On President Obama's Nobel Speech
Ben Ferencz has received several inquiries about his view of President Obama’s Nobel Speech last week in Oslo. We share the following response, originally sent privately, in the hope that readers of the web site may benefit from its message:
Thank you for your clear and moving expressions of disappointment regarding President Obama's speech when accepting the Nobel Prize. Your points are well taken but perhaps a rereading may help explain the political approach that was inevitable in a speech heard round the world. I was happy when the awards committee selected our President for the world's most prestigious peace prize. I felt it conveyed appreciation and hope that American policy toward the use of armed force had changed.
Some of the President's remarks tended to confirm those aspirations: "War is never glorious and we must never trumpet it as such." Obama quotes President Kennedy's declaration that attainable peace must be "based not on a sudden revolution in human nature but on a gradual evolution in human institutions." He praised the consensus that, following UN approval, responded to aggression by Saddam Hussein's invasion of Kuwait and noted, "America cannot insist that others follow the rules of the road if we refuse to follow them ourselves.” “...If we want a lasting peace, then the words of the international community must mean something. Those regimes that break the rules must be held accountable." He says that a just and lasting peace must be "based upon the inherent rights and dignity of every individual…." He recognizes that "strong institutions"" are a vital component of peace. All of the above citations deserve a Nobel prize. They reflect Nuremberg principles of 1945 that earned the respect and love of nations everywhere. I tried to uphold those American-led traditions when I accepted the Erasmus Prize in the Hague on November 13, 2009.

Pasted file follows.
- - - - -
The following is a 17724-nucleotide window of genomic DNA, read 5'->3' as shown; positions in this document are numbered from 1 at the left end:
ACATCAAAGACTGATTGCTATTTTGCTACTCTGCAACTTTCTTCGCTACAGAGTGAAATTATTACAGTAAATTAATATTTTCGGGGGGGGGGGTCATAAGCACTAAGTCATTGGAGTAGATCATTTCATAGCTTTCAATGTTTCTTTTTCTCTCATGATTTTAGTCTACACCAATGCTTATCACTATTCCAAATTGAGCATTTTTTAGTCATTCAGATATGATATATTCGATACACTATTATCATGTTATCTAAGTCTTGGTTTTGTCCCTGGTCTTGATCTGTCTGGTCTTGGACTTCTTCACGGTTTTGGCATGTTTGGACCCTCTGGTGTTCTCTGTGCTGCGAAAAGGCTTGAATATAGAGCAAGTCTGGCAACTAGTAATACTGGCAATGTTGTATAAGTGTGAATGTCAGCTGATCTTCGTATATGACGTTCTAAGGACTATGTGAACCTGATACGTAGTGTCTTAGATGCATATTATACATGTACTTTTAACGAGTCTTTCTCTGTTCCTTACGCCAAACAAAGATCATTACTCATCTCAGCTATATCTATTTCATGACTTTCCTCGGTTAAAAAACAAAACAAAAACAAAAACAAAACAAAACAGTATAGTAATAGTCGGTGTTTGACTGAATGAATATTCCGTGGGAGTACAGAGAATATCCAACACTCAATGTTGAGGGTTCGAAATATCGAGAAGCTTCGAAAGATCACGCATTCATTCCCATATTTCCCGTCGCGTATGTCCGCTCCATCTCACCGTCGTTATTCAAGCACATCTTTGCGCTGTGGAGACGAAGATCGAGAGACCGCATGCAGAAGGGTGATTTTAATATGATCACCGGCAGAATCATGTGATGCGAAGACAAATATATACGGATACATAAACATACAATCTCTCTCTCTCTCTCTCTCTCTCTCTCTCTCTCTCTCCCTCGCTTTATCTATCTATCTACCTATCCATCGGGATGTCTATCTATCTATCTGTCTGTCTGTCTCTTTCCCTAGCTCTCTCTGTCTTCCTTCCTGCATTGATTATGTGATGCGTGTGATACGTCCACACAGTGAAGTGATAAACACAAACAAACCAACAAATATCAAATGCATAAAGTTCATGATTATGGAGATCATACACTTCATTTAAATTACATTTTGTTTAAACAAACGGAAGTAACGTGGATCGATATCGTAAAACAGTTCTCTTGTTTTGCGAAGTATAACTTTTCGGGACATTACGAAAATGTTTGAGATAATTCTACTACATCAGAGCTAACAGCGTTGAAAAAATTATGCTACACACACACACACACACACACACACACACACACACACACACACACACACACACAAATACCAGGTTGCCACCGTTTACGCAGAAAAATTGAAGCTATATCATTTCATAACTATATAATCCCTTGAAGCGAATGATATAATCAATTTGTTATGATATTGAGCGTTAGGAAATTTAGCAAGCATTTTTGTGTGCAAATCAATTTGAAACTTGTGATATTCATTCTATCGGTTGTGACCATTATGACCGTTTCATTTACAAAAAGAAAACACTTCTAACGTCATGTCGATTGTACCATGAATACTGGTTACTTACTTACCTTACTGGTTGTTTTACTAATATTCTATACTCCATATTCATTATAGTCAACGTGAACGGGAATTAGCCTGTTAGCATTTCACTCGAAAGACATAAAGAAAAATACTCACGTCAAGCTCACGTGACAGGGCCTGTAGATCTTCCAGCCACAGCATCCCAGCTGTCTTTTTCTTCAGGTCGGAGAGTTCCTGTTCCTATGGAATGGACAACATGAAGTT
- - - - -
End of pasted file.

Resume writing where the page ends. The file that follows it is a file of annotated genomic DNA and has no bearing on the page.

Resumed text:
Of course, it was to be expected that the President’s speech would also reflect sentiments of those patriotic and dedicated Americans who have no confidence in rules of international law and prefer to rely on unilateral force to protect US interests. I suspect the President's speechwriters may have had such constituencies in mind when he said: "There will be times when nations --- acting individually or in concert --- will find the use of force not only necessary but morally justified...." He notes the world's suspicion of the US as "the world’s sole military superpower." He proclaims nuclear disarmament to be "a centerpiece of my foreign policy.” Yet, the President concludes that force can be justified on humanitarian grounds" and he, justifiably, praises the military and condemns torture.
In short, the speech, in my view tried to cover too many topics and tried to assuage too many voters of diverse views. It reflects the ambiguities and paradoxes within which he must try to govern an unruly and impatient nation plagued by pressing economic and health problems that demand immediate solutions. I would have welcomed some reference to the International Criminal Court and the ongoing long-range efforts to build the legal institution that seeks to deter the crime of aggression. But I recognize that this is not the best time for such diversions. The Helms-Bolton efforts to kill the court have been repudiated by the Obama administration and I am hopeful that our government will return to the ideals of Justice Jackson.
As I approach the age of 91, I continue to argue, wherever and whenever I can and by every available means, that those who hold the destiny of peoples in their power must be answerable before an international criminal court for the supreme crime of aggression. After the horrors of World War II, that was the hope of Justice Robert Jackson, President Truman, the Nuremberg judges and leading legal experts everywhere. President Eisenhower appealed for reliance on law rather than war and that has become the credo on my website. What a pity that such respected organizations as Amnesty International and Human Rights Watch have not yet recognized that deterring illegal war-making is the best way to avoid crimes against humanity. Eliminating nuclear arms would also be an important step. I am grateful for your help. Let us recall President Obama’s concluding sentence in his Nobel speech: striving for peace and justice is "the hope of all the world; and at this moment of challenge, that must be our work here on Earth."